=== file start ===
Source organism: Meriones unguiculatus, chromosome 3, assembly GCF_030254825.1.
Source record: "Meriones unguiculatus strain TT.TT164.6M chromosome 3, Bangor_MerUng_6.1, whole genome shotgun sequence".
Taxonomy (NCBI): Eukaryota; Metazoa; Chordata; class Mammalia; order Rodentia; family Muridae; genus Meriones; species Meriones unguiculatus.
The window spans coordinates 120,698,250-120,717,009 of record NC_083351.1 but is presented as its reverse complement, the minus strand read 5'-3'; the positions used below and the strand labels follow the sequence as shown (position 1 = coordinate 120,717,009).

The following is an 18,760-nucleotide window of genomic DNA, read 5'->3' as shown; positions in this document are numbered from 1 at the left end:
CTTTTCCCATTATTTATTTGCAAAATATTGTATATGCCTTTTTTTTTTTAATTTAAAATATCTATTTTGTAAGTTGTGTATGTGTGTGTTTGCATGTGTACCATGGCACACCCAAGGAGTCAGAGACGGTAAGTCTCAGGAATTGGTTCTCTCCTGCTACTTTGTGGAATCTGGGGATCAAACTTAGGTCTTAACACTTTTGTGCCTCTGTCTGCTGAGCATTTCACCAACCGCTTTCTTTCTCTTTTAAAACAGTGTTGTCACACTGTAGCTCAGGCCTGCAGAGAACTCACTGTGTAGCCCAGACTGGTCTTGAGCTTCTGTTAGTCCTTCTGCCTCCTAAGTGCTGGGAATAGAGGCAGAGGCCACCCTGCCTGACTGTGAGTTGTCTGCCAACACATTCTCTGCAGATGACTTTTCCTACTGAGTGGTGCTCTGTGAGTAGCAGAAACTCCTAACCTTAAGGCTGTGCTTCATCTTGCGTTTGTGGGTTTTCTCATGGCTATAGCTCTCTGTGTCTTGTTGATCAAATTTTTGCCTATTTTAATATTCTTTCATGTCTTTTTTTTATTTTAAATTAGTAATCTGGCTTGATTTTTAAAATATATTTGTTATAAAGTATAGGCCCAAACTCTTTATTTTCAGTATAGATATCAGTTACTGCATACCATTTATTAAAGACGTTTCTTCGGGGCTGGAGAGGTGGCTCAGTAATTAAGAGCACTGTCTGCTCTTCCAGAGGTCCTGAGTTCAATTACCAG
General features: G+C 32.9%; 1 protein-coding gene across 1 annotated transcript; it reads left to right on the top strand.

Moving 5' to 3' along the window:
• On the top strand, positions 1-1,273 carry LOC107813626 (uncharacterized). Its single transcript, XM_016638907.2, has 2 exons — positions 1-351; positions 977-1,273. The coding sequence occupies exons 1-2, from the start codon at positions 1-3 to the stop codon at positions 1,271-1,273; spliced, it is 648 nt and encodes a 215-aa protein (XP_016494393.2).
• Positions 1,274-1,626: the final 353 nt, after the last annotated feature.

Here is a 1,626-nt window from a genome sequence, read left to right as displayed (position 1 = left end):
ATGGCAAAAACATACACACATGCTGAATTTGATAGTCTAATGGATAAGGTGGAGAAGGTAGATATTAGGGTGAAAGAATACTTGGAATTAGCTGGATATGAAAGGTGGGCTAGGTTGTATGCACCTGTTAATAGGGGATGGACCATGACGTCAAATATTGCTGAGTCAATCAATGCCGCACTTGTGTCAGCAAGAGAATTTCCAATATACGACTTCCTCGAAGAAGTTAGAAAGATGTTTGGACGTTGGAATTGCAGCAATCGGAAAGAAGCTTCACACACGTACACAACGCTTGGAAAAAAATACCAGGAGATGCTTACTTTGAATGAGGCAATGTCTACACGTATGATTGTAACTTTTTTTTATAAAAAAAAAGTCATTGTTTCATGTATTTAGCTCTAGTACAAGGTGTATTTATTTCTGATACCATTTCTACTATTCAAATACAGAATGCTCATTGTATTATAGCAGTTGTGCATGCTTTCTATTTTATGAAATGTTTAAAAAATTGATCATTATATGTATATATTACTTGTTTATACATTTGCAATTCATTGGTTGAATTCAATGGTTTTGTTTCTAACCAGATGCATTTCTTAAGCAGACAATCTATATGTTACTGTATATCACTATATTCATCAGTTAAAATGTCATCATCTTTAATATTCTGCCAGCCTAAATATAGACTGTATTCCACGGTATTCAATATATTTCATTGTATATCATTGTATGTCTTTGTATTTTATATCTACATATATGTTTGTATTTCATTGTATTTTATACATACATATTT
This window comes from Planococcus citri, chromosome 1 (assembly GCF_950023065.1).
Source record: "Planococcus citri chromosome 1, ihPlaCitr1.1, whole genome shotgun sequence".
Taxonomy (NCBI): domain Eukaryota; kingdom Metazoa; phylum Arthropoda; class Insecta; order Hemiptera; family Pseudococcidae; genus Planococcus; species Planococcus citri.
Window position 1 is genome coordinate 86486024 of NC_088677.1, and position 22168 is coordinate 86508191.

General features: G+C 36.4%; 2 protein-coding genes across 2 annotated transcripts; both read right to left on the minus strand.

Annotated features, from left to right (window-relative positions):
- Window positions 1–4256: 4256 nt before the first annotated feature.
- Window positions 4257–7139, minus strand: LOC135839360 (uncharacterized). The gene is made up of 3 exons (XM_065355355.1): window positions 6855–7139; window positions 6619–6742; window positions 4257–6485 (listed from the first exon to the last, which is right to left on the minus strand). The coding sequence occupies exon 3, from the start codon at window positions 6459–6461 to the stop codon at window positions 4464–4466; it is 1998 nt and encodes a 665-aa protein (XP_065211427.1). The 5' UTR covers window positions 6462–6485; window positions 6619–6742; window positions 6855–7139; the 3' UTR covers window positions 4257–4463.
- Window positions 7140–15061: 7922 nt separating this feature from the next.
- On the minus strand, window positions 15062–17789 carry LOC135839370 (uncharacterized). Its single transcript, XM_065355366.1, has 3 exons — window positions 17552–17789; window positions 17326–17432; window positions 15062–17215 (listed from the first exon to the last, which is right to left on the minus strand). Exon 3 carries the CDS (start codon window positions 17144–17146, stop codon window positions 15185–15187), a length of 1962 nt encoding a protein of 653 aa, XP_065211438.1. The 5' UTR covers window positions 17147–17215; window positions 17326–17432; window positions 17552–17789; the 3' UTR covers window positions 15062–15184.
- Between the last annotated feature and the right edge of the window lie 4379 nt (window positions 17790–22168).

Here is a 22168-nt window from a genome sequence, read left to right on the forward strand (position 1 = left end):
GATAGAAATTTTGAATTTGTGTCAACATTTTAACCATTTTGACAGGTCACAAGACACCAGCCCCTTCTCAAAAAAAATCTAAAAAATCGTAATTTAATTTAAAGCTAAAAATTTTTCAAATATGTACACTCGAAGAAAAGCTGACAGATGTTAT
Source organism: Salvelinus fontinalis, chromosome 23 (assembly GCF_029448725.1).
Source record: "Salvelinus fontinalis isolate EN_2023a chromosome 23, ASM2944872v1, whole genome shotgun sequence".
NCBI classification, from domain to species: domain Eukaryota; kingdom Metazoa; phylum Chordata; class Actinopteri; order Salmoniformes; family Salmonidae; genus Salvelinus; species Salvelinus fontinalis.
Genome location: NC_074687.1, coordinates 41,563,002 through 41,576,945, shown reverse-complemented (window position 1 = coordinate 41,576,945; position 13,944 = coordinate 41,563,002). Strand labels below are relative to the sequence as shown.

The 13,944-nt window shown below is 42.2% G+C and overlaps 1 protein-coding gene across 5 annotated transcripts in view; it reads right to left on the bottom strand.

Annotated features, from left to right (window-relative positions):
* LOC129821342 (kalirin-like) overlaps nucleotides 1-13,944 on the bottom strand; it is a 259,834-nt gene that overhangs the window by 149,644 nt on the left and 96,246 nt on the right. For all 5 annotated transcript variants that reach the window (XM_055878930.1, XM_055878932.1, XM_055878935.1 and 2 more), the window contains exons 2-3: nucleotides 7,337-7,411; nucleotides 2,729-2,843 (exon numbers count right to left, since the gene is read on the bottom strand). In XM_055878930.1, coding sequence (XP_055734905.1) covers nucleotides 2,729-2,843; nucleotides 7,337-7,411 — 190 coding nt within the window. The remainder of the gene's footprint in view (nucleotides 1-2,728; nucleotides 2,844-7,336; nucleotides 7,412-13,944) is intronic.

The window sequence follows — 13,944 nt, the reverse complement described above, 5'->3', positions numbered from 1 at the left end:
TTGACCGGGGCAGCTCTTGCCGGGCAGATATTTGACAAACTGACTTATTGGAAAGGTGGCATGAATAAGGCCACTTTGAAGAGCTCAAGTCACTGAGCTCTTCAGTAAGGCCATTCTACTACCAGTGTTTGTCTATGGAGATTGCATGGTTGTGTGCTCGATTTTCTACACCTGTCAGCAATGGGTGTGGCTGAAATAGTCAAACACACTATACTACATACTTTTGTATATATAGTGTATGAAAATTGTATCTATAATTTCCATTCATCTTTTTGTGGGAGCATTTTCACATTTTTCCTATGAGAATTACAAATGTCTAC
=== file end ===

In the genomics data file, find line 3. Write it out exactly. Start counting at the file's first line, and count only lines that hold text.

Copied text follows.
Taxonomy (NCBI): Eukaryota; Metazoa; Chordata; class Mammalia; order Rodentia; family Muridae; genus Meriones; species Meriones unguiculatus.